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Online privacy has been an ongoing issue for quite some time now. How do you stay anonymous, protect your data and make it actually private? Most of us have resorted to VPNs and proxy networks to make our virtual lives safer. It’s a nice thought, but does it actually work?
Yes, to a certain extent. While VPNs and proxy networks alone do wonders for hiding your IP address, they can’t mask your unique browser fingerprint. In this article, we’ll take a look at what browser fingerprinting is, as well as explore what it consists of and is used for.
In essence, browser fingerprinting (sometimes referred to as device fingerprinting) is a technique that identifies internet users and then uses the information gathered to track their activity online. This fingerprint consists of your browser and device data that initially are used for websites to be displayed correctly. Such information includes your language settings, screen resolution, operating system, and much more. A collection of these identifiers creates a unique browser fingerprint.
With the steady decline in the classic tracking cookie efficiency, a new way of tracing activity online needed to be introduced, and so browser fingerprinting has evolved to be impeccably accurate. That means that 99% of the time this tracking technique will be able to accurately read your information and create a unique fingerprint. So what does that mean to you? You’re being tracked accurately right now.
Don’t believe me? Click here to see your fingerprint in action. To make it a bit more fun (or scary?), turn on all of your safety measures: get that VPN going, turn on a proxy, go to Incognito mode and see how anonymous you really are.
One of the most interesting characteristics that gets collected is the canvas hash. It’s created with what developers use to make 2D and 3D graphics. Even though the same canvas code image will look the same to the human eye, the picture differs on a pixel level. When the rendered data of the canvas is sent through the hash function, the final ID result will be unique to each device.
Browser fingerprinting, in most cases, is used so that third parties could display relevant ads according to your activity online. Everything from Google and Facebook to major media outlets rely heavily on targeted advertisement. Basically, cookies walked so browser fingerprinting could run.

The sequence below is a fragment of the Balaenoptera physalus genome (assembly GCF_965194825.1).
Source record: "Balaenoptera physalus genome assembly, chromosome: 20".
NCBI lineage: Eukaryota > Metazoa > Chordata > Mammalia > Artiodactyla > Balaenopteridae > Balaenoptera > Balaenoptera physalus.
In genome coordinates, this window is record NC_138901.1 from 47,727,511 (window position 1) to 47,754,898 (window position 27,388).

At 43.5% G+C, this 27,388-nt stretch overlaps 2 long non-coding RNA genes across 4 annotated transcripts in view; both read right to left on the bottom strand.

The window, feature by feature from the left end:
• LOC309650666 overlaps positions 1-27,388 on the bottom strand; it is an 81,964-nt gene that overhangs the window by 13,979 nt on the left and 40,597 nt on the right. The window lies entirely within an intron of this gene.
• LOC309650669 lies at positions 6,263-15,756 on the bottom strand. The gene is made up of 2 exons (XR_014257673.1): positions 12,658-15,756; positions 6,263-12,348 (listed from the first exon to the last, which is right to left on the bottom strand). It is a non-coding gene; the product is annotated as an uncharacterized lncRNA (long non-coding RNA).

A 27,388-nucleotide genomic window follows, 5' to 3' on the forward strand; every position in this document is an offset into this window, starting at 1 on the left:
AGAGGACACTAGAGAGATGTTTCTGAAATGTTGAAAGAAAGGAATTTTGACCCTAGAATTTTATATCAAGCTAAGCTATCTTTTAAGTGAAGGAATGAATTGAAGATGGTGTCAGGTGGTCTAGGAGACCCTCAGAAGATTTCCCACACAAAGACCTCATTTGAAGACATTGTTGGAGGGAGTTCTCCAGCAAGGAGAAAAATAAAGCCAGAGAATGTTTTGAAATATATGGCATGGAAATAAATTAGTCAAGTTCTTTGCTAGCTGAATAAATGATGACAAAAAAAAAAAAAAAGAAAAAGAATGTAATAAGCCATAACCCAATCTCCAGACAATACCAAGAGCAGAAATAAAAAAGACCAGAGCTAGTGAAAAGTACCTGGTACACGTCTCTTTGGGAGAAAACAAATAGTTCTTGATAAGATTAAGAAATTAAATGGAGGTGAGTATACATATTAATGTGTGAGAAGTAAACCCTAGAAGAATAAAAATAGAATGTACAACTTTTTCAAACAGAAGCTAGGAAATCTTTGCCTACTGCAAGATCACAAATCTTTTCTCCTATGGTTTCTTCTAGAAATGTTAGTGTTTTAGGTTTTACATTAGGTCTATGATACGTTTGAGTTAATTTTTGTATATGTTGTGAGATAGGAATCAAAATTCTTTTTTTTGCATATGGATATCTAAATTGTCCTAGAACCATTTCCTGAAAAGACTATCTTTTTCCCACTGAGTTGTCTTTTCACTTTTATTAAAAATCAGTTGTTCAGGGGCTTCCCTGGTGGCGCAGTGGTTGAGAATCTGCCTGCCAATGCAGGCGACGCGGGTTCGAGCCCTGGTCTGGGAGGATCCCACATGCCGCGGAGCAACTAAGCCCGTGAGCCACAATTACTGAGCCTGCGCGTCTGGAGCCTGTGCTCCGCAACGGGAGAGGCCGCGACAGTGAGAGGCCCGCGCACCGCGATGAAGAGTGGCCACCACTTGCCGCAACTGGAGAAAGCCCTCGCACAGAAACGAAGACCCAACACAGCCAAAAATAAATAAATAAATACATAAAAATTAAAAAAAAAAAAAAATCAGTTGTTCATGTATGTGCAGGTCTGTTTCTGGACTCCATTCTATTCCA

To take it a step further, your browser fingerprint information is often used by companies known as data brokers. These third-party providers track your online activity and specific information about you, including your age, location, interests, what social media platforms you use, what content you consume as well as what you search on Google. Once they complete such profile, they can sell it to marketers who then can move on to giving you your very own personalized ads. Without it, digital marketing would not simply work.
It’s not all annoying and shady though. As wild as it sounds now, browser fingerprinting is what actually protects you from fraudsters. For example, if your online banking information got stolen and the thief tried to log into your account, your bank would notice the suspicious behavior due to it coming from a device with a fingerprint that’s not yours. In that case, the fraudster would be asked for some further means of authorization (e.g. 2-factor identicator).
You know when you’re trying to log into your Gmail from a new device, and Google immediately freaks out about your account being hacked? Yep, you can thank browser fingerprinting for that too.
There’s no doubt that your next question is going to be how the hell do I stop being tracked? Burn my fingertips off? No need, calm down, I hear you.
While browser fingerprinting is quite a tricky thing to go around and technically not possible to stop altogether, your best bet is spoofing your parameters to make your online presence less unique. For the first time in life, the less unique you are, the better.
Read more about how to stop browser fingerprinting here.
Senior content writer
The automation and anonymity evangelist at Smartproxy. He believes in data freedom and everyone’s right to become a self-starter. James is here to share knowledge and help you succeed with residential proxies.
Yes. All major sites, including Google and Facebook, use browser fingerprinting for targeted adverts.
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